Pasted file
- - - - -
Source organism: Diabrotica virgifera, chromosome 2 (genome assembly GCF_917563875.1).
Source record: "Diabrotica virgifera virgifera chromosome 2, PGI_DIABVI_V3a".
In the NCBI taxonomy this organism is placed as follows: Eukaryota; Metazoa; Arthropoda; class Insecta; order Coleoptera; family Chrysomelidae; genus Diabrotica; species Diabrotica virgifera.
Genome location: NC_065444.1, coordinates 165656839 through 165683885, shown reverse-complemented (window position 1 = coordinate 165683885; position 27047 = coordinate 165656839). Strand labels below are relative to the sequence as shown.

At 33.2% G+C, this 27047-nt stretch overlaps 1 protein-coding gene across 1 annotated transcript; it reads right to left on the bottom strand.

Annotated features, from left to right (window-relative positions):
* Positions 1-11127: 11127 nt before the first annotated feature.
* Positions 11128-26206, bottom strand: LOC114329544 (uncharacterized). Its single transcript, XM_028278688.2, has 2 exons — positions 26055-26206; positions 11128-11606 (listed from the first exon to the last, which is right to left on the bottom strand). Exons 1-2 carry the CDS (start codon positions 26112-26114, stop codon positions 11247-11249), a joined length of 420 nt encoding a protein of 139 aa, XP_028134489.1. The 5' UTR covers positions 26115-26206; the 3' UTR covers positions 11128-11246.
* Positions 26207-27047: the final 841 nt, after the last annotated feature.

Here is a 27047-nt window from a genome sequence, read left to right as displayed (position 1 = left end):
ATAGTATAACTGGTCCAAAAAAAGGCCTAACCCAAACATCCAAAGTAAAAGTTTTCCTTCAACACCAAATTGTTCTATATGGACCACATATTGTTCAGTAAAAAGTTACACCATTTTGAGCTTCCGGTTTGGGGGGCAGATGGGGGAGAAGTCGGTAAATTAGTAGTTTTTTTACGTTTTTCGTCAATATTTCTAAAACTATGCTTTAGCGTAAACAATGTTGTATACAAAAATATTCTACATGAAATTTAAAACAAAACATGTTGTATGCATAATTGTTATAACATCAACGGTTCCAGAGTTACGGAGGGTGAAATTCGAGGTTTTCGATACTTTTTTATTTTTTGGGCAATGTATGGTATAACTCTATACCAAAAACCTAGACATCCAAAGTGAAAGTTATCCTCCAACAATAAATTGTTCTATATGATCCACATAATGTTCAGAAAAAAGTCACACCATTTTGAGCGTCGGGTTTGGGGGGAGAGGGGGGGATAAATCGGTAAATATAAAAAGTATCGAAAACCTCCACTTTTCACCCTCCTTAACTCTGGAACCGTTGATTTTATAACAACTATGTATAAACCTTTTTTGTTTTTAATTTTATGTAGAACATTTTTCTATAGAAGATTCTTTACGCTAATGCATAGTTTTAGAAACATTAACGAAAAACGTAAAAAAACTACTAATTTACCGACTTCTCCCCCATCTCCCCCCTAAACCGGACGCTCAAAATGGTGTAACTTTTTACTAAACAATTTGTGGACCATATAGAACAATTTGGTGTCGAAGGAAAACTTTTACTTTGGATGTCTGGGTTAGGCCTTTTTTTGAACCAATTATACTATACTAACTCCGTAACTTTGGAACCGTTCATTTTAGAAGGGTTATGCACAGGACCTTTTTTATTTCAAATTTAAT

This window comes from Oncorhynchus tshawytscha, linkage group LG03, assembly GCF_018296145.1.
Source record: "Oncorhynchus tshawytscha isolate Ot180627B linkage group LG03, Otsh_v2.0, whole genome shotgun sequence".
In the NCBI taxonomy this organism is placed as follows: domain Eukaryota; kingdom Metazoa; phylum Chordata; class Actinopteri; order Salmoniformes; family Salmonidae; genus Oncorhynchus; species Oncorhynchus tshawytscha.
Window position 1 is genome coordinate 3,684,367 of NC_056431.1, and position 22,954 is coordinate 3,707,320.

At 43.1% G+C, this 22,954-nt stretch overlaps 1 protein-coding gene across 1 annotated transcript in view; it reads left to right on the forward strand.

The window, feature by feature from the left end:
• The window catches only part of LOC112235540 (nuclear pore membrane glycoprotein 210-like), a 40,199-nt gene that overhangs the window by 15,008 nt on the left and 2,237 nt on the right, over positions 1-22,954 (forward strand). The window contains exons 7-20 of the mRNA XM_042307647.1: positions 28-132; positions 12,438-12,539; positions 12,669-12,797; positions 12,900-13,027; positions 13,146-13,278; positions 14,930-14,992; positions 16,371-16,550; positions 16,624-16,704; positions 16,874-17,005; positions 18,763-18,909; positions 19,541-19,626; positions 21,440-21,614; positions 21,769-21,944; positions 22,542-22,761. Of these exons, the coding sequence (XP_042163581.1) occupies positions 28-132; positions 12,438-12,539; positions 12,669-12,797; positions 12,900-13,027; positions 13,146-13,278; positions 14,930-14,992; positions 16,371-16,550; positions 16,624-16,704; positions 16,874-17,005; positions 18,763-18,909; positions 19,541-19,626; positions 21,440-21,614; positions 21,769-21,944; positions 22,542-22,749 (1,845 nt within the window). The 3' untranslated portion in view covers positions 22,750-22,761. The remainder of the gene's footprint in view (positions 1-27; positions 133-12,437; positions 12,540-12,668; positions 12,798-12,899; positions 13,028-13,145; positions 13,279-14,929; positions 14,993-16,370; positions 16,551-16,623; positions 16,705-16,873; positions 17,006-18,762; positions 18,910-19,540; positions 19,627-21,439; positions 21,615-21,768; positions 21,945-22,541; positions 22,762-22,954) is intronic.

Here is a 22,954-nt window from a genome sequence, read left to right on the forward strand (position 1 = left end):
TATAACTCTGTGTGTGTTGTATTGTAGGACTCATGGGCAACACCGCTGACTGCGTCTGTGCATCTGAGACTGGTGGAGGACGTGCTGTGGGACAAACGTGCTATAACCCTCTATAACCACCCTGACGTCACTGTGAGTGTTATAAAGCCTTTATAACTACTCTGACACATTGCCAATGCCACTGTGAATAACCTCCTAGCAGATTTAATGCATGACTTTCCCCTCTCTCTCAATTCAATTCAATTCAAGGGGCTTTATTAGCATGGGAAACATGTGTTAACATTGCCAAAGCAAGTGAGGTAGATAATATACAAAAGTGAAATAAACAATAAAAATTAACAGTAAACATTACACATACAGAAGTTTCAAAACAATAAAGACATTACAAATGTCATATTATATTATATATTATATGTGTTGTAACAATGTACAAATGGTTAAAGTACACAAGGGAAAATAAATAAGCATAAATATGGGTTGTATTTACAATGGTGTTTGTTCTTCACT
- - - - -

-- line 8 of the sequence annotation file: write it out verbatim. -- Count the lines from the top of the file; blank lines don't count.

* Positions 11128-26206, bottom strand: LOC114329544 (uncharacterized). Its single transcript, XM_028278688.2, has 2 exons — positions 26055-26206; positions 11128-11606 (listed from the first exon to the last, which is right to left on the bottom strand). Exons 1-2 carry the CDS (start codon positions 26112-26114, stop codon positions 11247-11249), a joined length of 420 nt encoding a protein of 139 aa, XP_028134489.1. The 5' UTR covers positions 26115-26206; the 3' UTR covers positions 11128-11246.